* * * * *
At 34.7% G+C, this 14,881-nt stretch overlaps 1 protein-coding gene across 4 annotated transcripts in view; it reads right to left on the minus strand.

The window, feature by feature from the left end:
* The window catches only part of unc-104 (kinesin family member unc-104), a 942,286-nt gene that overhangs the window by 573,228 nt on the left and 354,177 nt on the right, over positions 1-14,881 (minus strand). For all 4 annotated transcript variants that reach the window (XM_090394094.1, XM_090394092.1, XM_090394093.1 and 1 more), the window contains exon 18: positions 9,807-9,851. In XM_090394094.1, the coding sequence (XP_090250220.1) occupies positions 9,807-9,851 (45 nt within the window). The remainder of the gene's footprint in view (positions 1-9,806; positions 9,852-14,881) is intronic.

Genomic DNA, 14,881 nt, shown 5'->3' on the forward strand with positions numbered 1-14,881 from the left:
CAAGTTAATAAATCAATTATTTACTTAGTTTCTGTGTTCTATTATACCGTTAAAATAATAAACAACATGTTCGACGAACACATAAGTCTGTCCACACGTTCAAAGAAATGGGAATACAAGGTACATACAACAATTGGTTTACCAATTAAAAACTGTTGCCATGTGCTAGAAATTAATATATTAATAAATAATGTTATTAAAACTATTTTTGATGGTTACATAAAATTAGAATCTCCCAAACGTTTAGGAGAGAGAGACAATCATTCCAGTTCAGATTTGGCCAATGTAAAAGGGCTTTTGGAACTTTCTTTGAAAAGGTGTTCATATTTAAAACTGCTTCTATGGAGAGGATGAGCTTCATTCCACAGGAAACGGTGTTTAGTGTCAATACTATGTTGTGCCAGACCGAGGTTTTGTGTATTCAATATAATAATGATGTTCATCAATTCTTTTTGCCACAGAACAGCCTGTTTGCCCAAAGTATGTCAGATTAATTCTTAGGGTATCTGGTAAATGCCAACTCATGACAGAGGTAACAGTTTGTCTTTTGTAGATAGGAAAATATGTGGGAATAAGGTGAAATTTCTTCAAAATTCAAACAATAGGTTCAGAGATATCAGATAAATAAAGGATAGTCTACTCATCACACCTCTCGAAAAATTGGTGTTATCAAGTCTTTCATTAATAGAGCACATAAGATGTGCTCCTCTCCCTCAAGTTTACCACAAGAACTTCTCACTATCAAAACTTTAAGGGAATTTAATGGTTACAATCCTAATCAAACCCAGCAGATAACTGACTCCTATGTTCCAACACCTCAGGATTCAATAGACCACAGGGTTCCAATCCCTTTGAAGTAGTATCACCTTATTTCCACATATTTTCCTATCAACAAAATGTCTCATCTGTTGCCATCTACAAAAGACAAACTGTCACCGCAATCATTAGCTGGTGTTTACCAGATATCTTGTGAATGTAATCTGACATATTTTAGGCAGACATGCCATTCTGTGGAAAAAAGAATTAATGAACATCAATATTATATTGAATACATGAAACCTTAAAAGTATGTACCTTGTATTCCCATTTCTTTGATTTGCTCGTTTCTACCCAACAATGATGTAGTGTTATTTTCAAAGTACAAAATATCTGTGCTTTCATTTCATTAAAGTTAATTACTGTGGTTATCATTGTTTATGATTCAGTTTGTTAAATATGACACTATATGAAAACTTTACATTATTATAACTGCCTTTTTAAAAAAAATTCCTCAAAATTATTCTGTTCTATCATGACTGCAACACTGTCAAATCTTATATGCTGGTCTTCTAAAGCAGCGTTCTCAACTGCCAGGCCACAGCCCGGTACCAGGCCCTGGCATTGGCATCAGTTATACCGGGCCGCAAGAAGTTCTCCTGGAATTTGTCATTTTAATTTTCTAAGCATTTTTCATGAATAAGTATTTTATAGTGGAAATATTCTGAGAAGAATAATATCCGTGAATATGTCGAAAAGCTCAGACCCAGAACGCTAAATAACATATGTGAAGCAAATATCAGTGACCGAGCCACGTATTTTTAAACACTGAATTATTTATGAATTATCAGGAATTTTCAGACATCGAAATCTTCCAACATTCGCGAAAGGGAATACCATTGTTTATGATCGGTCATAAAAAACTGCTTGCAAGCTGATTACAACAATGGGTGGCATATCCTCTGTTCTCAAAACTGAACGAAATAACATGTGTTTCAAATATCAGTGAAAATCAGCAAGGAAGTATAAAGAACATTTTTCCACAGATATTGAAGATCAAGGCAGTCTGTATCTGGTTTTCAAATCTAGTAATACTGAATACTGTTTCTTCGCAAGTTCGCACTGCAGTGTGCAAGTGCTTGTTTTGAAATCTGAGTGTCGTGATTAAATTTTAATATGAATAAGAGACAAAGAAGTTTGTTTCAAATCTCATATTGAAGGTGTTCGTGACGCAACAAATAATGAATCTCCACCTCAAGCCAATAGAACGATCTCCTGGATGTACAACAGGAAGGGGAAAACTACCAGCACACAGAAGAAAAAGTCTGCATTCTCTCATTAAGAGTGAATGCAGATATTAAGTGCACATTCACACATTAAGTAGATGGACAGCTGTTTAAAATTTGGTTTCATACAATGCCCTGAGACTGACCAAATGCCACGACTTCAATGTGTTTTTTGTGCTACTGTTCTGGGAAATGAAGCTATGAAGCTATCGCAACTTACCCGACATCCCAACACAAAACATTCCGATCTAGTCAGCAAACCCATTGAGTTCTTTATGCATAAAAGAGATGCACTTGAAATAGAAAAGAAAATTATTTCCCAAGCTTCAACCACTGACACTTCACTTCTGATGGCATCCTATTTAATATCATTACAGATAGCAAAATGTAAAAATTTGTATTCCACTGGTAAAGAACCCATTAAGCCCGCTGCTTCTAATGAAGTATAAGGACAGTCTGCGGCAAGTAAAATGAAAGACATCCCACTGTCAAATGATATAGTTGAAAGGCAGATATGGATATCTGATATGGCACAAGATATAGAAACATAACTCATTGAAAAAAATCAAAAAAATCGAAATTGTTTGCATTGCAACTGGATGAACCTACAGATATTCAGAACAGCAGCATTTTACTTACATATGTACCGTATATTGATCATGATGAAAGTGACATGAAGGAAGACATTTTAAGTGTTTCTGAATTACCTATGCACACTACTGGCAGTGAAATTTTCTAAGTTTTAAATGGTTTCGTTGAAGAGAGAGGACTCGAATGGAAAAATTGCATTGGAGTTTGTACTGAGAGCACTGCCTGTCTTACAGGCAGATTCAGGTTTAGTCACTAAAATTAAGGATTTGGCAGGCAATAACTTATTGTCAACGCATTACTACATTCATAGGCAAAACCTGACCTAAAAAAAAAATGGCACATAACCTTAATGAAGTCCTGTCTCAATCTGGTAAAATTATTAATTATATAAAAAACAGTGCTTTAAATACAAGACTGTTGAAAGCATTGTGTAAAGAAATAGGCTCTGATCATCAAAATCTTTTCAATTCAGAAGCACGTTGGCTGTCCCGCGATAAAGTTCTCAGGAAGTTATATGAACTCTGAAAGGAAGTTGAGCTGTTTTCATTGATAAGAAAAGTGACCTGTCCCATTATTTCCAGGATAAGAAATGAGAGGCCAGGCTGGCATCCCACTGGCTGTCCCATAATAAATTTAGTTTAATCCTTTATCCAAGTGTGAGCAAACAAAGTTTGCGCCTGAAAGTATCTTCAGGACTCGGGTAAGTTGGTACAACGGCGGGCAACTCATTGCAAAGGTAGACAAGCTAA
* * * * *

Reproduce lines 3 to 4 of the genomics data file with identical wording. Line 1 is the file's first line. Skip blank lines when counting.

* The window catches only part of unc-104 (kinesin family member unc-104), a 942,286-nt gene that overhangs the window by 573,228 nt on the left and 354,177 nt on the right, over positions 1-14,881 (minus strand). For all 4 annotated transcript variants that reach the window (XM_090394094.1, XM_090394092.1, XM_090394093.1 and 1 more), the window contains exon 18: positions 9,807-9,851. In XM_090394094.1, the coding sequence (XP_090250220.1) occupies positions 9,807-9,851 (45 nt within the window). The remainder of the gene's footprint in view (positions 1-9,806; positions 9,852-14,881) is intronic.

Genomic DNA, 14,881 nt, shown 5'->3' on the forward strand with positions numbered 1-14,881 from the left: